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Let $X_i$ be a $\{0,1\}$-valued r.v. with $P(X_i=1)=p_i$, $i=1,\dots, n$. $\{X_i, i=1, \dots, n\}$ are independent.

  1. Is there a name for the distribution of $\sum_{i=1}^n X_i$?
  2. How is $P(\sum_{i=1}^n X_i = m)$ determined?

    Some said $P(\sum_{i=1}^n X_i = m)$ is the coefficient of $x^m$ in $\prod_{i=1}^n (1-p_i + p_ix)$. I wonder why?

Thanks!

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Your "Some said" question may depend on an understanding of generating functions and how they relate to convolutions –  Henry Oct 24 '12 at 18:37
    
@Henry: Thanks! How does it depend? –  Tim Oct 24 '12 at 18:37

2 Answers 2

up vote 1 down vote accepted

Note that $(1-p_i + p_ix)$ can also be written as $(1-p_i)x^0 + p_ix^1$.

Now imagine multiplying $n$ of those together and looking at the terms with coefficient $x^m=x^{(n-m)\times 0 +m\times 1 }$. So each of the terms in the sum will have $n-m$ multiplicands of the form $(1-p_i)$ and $m$ terms of the form $p_i$ with all the ${n \choose m}$ combinations of possible $0$s and $1$s for the different $i$ appearing such that exactly $m$ of them are $1$.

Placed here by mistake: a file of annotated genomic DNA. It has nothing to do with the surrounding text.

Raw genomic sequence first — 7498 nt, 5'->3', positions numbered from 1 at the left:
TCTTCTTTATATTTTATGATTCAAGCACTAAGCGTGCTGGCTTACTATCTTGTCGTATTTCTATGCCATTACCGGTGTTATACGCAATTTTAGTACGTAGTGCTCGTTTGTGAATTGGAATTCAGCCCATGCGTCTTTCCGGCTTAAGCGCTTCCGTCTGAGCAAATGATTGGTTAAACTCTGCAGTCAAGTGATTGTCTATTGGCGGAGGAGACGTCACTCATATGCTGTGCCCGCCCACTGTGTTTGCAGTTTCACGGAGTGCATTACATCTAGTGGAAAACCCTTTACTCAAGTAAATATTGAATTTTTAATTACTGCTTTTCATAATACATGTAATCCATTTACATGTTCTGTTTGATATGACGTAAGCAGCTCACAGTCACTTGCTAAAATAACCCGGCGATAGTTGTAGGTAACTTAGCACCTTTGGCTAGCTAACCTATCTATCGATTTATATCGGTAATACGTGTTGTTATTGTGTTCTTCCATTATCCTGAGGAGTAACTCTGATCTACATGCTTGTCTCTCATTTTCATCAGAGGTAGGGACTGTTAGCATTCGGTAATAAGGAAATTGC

But this is precisely how you would work out the probability in answer to question 2.

For example, if $n=3$ and the $p_i$ are $0.1,0.2,0.3$, and you wanted the probability of exactly two $1$s then you would calculate $0.9 \times 0.2 \times 0.3 + 0.1 \times 0.8 \times 0.3 + 0.1 \times 0.2 \times 0.7$ but this is the same as the coefficient of $x^2$ in $(0.9+0.1 \times x)(0.8+0.2 \times x)(0.7+0.3 \times x)$

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There is a name. It's called a Poisson binomial distribution. Formulas can be found on Wikipedia.

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